Investigative Journalist I.F. Stone Found Success by Creating Opportunity after Being Blacklisted

Autumn Stone Bench Landscape Tree Black And White

I. F. Stone was an American investigative journalist who always took a strong stand in his writings. Stone’s works were the perfect blend of thorough research and principal; he had strong opinions because he knew exactly what he was writing about. Stone took the time to scour public records to find information that had been overlooked by other journalists; this provided him with the factual foundation for his insights into the inner workings of America’s political and corporate elite. Stone also wrote extensively on foreign policy, covering complex geopolitical problems such as the Arab-Israeli conflict and the Soviet-American arms race with his usual robust assessments that were always objective.
Stone started his career as a journalist in the 1920s but was blacklisted in 1950 during the anti-communist purges headed by Senator Joseph McCarthy. As a result, Stone was unable to find work as a journalist. Stone and other professionals with left-wing sympathies were put on a blacklist which was circulated within key industries, such as defense, film and the media. The blacklist was a dark period in American history, often likened to a witch hunt. Innocent people were prevented from earning a living to support their families; as a result many lives were ruined because of this. Stone found a way to turn this devastating blow into an unparalleled journalist achievement. Stone launched a weekly publication that ran from 1953 to 1971, which ranked as one of the top print journalism publications in the 20th Century in the US.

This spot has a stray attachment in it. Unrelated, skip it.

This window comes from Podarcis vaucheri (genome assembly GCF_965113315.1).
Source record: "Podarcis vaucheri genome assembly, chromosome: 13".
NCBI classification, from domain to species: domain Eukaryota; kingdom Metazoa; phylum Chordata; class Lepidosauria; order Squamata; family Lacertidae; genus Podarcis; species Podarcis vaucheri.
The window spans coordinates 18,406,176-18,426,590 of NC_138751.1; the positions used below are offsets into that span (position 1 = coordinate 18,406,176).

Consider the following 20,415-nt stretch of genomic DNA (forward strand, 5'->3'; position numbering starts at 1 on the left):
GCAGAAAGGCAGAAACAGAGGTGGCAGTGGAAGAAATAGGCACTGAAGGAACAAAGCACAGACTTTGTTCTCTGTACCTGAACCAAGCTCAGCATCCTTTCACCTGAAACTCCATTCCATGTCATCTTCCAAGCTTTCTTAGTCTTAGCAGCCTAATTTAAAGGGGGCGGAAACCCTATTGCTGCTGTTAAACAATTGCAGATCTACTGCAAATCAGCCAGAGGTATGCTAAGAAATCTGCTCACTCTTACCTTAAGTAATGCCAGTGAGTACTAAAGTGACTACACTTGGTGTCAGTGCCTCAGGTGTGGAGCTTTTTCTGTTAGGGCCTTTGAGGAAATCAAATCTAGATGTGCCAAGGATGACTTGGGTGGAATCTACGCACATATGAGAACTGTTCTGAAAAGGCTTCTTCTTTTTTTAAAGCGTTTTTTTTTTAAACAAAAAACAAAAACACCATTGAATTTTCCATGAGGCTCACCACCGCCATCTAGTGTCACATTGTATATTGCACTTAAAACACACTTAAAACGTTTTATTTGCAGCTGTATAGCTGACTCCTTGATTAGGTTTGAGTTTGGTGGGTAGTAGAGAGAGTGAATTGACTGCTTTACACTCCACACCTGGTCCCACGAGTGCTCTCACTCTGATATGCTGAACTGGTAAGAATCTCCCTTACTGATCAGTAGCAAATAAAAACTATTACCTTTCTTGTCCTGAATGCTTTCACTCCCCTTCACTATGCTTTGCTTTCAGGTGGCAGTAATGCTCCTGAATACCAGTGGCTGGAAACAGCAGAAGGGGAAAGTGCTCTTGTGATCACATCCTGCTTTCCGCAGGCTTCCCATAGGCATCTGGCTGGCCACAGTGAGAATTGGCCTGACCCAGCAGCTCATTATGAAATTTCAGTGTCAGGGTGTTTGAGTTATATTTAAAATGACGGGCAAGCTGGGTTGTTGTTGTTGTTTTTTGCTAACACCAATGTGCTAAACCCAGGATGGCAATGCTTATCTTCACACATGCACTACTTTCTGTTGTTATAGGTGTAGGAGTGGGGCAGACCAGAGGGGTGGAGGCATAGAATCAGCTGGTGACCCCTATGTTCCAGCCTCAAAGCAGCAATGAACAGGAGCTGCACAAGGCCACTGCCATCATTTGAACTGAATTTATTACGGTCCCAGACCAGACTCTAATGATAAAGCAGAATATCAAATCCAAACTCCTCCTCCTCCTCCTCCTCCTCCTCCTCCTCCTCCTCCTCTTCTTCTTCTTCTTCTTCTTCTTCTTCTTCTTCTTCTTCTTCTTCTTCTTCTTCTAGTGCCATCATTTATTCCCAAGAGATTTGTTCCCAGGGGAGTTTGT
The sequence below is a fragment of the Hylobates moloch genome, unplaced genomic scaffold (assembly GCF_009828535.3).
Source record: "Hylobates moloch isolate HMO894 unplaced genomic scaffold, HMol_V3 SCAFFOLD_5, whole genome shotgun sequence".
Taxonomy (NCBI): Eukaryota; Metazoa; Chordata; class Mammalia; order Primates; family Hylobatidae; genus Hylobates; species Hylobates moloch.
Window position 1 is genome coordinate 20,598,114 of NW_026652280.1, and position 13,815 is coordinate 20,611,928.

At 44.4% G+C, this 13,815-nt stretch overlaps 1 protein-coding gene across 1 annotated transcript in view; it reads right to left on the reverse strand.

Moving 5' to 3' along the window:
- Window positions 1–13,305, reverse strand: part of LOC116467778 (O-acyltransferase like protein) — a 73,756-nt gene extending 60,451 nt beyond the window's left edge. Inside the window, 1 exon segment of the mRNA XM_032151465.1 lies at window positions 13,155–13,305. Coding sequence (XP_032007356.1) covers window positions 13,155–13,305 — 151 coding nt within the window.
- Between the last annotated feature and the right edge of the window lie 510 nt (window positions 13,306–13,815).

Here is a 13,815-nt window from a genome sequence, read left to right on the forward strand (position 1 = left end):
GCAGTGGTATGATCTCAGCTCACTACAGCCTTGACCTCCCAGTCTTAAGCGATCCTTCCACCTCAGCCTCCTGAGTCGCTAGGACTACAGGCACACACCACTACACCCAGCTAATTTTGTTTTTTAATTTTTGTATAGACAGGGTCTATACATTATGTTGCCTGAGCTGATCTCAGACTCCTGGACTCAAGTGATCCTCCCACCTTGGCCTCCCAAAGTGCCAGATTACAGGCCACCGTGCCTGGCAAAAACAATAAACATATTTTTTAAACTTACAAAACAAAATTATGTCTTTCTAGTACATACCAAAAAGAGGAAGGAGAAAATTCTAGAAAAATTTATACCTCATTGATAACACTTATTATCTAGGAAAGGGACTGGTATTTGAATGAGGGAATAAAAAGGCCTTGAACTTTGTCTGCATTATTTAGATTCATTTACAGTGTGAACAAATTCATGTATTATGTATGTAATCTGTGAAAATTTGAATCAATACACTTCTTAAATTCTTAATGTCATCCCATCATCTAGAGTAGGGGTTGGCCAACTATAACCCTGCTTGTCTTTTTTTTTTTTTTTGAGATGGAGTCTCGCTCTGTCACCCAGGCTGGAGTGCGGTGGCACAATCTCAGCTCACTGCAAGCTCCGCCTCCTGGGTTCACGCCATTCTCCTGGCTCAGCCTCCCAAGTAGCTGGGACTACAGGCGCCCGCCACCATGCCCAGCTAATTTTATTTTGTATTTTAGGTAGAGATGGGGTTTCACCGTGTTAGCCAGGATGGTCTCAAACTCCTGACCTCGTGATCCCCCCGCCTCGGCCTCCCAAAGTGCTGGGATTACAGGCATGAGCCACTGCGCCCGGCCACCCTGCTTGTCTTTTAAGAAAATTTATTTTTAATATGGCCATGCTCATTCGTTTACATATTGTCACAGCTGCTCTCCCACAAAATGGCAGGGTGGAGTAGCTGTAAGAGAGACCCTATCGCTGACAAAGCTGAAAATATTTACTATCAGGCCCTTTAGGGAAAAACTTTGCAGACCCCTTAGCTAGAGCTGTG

Stone was a nonconformist journalist and writer at a time when convention dictated American media; as a result he gained reputation as an independent journalist that was an inspiration to other writers. The rebellion of the 1960s changed journalism and brought Stone more recognition and awards. To this day he remains a legend among journalists.
These 10 quotes by I.F. Stone are sure to inspire honesty, integrity and independence:


“If you expect to see the final results of your work, you simply have not asked a big enough question.” – I.F. Stone


“All governments lie, but disaster lies in wait for countries whose officials smoke the same hashish they give out.” – I.F. Stone


“There must be renewed recognition that societies are kept stable and healthy by reform, not by thought police; this means there must be free play for so-called subversive ideas – every idea subverts the old to make way for the new. To shut off subversion is to shut off peaceful progress and to invite revolution and war.” – I.F. Stone


“Every time we are confronted with a new revolution we take to the opium pipes of our own propaganda.” – I.F. Stone


“Every emancipation has in it the seeds of a new slavery, and every truth easily becomes a lie.” – I.F. Stone


“The fault I find with most American newspapers is not the absence of dissent. It is the absence of news. With a dozen or so honorable exceptions, most American newspapers carry very little news. Their main concern is advertising.” – I.F. Stone


“The only kinds of fights worth fighting are those you’re going to lose, because somebody has to fight them and lose and lose and lose until someday, somebody who believes as you do wins.” – I.F. Stone


“The arms race is based on an optimistic view of technology and a pessimistic view of man. It assumes there is no limit to the ingenuity of science and no limit to the deviltry of human beings.” – I.F. Stone


“Every man is his own Pygmalion, and spends his life fashioning himself. And in fashioning himself, for good or ill, he fashions the human race and its future.” – I.F. Stone


“I thought I might teach philosophy but the atmosphere of a college faculty repelled me; the few islands of greatness seemed to be washed by seas of pettiness and mediocrity.” – I.F. Stone

Bonus I.F. Stone Quote:

“To write the truth as I see it; to defend the weak against the strong; to fight for justice; and to seek, as best I can to bring healing perspectives to bear on their terrible hates and fears of mankind, in the hope of someday bringing about one world, in which men [and women] will enjoy the differences of the human garden instead of killing each other over them.” – I.F. Stone

Author: Phil Zavackis


Phil Zavackis is a freelance writer living in Toronto. He has recently finished a screenplay titled ‘105 Degrees & Rising’, which is about the Fall of Saigon in 1975.